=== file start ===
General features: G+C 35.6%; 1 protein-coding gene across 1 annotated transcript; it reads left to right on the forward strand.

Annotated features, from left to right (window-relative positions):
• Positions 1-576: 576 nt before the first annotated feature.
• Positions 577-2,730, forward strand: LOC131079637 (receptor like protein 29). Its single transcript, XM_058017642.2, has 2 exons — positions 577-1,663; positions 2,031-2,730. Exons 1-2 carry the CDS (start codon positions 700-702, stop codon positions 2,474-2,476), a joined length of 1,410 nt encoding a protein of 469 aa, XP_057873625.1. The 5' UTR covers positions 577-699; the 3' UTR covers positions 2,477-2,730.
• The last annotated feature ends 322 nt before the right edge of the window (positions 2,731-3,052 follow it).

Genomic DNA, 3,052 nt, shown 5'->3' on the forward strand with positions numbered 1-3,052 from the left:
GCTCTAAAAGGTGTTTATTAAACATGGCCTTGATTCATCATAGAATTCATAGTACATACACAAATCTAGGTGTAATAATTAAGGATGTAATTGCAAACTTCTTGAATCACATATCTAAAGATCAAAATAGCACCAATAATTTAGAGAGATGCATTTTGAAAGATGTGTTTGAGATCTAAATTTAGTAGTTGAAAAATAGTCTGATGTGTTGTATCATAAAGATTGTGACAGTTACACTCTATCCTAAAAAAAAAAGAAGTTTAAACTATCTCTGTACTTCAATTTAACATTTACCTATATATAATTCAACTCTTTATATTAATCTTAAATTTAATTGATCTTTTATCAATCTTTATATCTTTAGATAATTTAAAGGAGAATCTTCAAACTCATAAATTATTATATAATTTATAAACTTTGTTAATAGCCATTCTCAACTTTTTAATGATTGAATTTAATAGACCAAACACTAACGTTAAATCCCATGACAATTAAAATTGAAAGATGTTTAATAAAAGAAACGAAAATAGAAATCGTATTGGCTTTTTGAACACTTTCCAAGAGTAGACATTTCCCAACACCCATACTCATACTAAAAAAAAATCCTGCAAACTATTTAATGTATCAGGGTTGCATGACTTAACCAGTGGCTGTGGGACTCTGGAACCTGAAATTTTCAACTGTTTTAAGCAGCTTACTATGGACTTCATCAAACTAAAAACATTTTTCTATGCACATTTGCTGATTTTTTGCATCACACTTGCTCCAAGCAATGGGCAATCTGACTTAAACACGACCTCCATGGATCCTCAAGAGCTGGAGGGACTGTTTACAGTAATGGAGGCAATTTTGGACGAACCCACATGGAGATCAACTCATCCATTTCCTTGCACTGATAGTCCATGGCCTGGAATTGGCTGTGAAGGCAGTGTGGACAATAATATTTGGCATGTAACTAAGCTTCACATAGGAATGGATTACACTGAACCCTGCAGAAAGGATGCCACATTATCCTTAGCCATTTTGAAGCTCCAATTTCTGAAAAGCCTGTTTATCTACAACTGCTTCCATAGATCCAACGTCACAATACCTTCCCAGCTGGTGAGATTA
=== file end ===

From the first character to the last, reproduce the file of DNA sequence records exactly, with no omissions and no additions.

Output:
General features: G+C 35.6%; 1 protein-coding gene across 1 annotated transcript; it reads left to right on the forward strand.

Annotated features, from left to right (window-relative positions):
• Positions 1-576: 576 nt before the first annotated feature.
• Positions 577-2,730, forward strand: LOC131079637 (receptor like protein 29). Its single transcript, XM_058017642.2, has 2 exons — positions 577-1,663; positions 2,031-2,730. Exons 1-2 carry the CDS (start codon positions 700-702, stop codon positions 2,474-2,476), a joined length of 1,410 nt encoding a protein of 469 aa, XP_057873625.1. The 5' UTR covers positions 577-699; the 3' UTR covers positions 2,477-2,730.
• The last annotated feature ends 322 nt before the right edge of the window (positions 2,731-3,052 follow it).

Genomic DNA, 3,052 nt, shown 5'->3' on the forward strand with positions numbered 1-3,052 from the left:
GCTCTAAAAGGTGTTTATTAAACATGGCCTTGATTCATCATAGAATTCATAGTACATACACAAATCTAGGTGTAATAATTAAGGATGTAATTGCAAACTTCTTGAATCACATATCTAAAGATCAAAATAGCACCAATAATTTAGAGAGATGCATTTTGAAAGATGTGTTTGAGATCTAAATTTAGTAGTTGAAAAATAGTCTGATGTGTTGTATCATAAAGATTGTGACAGTTACACTCTATCCTAAAAAAAAAAGAAGTTTAAACTATCTCTGTACTTCAATTTAACATTTACCTATATATAATTCAACTCTTTATATTAATCTTAAATTTAATTGATCTTTTATCAATCTTTATATCTTTAGATAATTTAAAGGAGAATCTTCAAACTCATAAATTATTATATAATTTATAAACTTTGTTAATAGCCATTCTCAACTTTTTAATGATTGAATTTAATAGACCAAACACTAACGTTAAATCCCATGACAATTAAAATTGAAAGATGTTTAATAAAAGAAACGAAAATAGAAATCGTATTGGCTTTTTGAACACTTTCCAAGAGTAGACATTTCCCAACACCCATACTCATACTAAAAAAAAATCCTGCAAACTATTTAATGTATCAGGGTTGCATGACTTAACCAGTGGCTGTGGGACTCTGGAACCTGAAATTTTCAACTGTTTTAAGCAGCTTACTATGGACTTCATCAAACTAAAAACATTTTTCTATGCACATTTGCTGATTTTTTGCATCACACTTGCTCCAAGCAATGGGCAATCTGACTTAAACACGACCTCCATGGATCCTCAAGAGCTGGAGGGACTGTTTACAGTAATGGAGGCAATTTTGGACGAACCCACATGGAGATCAACTCATCCATTTCCTTGCACTGATAGTCCATGGCCTGGAATTGGCTGTGAAGGCAGTGTGGACAATAATATTTGGCATGTAACTAAGCTTCACATAGGAATGGATTACACTGAACCCTGCAGAAAGGATGCCACATTATCCTTAGCCATTTTGAAGCTCCAATTTCTGAAAAGCCTGTTTATCTACAACTGCTTCCATAGATCCAACGTCACAATACCTTCCCAGCTGGTGAGATTA